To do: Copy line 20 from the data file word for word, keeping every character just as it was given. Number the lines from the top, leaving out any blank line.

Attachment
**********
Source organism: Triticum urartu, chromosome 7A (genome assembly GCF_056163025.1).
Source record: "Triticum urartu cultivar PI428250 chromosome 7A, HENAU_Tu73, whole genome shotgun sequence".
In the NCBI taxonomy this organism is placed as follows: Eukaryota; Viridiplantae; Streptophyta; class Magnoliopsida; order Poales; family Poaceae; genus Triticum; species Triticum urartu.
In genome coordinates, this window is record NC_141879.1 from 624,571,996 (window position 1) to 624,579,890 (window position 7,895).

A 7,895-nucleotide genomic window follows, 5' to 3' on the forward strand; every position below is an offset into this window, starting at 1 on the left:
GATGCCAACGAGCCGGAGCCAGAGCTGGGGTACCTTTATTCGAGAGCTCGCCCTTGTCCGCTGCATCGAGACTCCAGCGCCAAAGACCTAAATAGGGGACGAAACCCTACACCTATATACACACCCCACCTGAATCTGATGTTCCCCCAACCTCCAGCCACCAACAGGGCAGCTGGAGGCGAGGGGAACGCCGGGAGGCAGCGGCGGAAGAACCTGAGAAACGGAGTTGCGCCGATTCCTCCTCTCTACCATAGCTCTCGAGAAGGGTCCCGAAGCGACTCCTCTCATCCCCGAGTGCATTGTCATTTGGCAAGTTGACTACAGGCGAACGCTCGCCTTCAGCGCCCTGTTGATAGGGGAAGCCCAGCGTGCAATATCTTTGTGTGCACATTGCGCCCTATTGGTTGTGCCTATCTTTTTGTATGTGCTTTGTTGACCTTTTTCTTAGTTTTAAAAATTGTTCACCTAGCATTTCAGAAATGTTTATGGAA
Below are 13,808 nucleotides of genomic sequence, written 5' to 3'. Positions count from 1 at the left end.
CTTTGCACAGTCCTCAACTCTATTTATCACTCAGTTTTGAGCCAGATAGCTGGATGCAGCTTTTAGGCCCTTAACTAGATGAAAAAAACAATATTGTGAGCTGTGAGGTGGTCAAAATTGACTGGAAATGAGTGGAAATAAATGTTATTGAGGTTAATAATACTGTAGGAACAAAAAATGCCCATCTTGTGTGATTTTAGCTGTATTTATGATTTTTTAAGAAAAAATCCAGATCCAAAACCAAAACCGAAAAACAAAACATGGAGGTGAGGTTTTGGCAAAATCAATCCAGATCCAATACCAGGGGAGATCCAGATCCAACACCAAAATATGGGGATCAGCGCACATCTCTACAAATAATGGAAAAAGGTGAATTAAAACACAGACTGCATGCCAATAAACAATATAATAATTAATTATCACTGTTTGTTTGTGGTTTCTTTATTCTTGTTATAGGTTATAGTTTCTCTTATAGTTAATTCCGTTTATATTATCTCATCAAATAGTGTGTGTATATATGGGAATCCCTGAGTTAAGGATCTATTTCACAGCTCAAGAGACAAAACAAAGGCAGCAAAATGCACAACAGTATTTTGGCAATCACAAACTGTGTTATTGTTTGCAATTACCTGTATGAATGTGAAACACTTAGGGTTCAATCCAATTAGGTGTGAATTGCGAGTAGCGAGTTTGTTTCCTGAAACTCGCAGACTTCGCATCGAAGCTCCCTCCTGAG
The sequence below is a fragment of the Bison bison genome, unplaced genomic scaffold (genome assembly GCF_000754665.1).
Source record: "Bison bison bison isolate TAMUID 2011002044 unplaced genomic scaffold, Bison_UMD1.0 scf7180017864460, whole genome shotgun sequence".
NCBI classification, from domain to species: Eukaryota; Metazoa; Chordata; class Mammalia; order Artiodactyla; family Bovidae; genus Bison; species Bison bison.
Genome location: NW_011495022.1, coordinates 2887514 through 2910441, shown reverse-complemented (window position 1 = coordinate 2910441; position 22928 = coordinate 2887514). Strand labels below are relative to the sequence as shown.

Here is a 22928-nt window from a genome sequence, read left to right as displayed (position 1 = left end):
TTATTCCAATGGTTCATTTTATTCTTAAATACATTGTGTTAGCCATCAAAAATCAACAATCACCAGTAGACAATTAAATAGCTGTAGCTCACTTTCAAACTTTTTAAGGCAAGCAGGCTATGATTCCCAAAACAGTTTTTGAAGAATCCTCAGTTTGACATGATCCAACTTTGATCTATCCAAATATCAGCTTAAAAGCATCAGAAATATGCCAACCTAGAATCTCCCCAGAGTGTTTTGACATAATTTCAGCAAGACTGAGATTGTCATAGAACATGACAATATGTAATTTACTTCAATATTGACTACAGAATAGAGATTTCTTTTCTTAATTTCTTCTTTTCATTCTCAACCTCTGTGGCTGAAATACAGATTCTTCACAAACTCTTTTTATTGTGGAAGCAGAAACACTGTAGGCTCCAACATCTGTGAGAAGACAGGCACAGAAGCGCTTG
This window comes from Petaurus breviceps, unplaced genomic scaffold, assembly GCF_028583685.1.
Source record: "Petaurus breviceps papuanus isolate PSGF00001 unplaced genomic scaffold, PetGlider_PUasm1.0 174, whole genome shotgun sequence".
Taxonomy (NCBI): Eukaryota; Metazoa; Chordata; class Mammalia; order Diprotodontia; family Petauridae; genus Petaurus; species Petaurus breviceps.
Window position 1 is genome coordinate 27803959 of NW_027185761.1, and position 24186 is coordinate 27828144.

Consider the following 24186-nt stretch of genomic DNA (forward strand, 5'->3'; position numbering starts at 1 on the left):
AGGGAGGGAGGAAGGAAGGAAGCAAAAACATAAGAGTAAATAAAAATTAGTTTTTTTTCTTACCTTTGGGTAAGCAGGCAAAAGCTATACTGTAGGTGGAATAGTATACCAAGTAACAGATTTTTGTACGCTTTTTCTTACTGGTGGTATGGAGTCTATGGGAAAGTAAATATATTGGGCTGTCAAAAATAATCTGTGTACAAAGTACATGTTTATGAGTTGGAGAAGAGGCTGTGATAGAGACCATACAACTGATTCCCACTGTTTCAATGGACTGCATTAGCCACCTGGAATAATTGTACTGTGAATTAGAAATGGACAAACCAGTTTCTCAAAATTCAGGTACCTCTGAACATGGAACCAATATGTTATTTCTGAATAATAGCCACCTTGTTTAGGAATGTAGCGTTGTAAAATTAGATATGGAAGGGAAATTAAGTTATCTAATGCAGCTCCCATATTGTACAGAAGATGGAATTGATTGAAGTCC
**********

AGGGAGGGAGGAAGGAAGGAAGCAAAAACATAAGAGTAAATAAAAATTAGTTTTTTTTCTTACCTTTGGGTAAGCAGGCAAAAGCTATACTGTAGGTGGAATAGTATACCAAGTAACAGATTTTTGTACGCTTTTTCTTACTGGTGGTATGGAGTCTATGGGAAAGTAAATATATTGGGCTGTCAAAAATAATCTGTGTACAAAGTACATGTTTATGAGTTGGAGAAGAGGCTGTGATAGAGACCATACAACTGATTCCCACTGTTTCAATGGACTGCATTAGCCACCTGGAATAATTGTACTGTGAATTAGAAATGGACAAACCAGTTTCTCAAAATTCAGGTACCTCTGAACATGGAACCAATATGTTATTTCTGAATAATAGCCACCTTGTTTAGGAATGTAGCGTTGTAAAATTAGATATGGAAGGGAAATTAAGTTATCTAATGCAGCTCCCATATTGTACAGAAGATGGAATTGATTGAAGTCC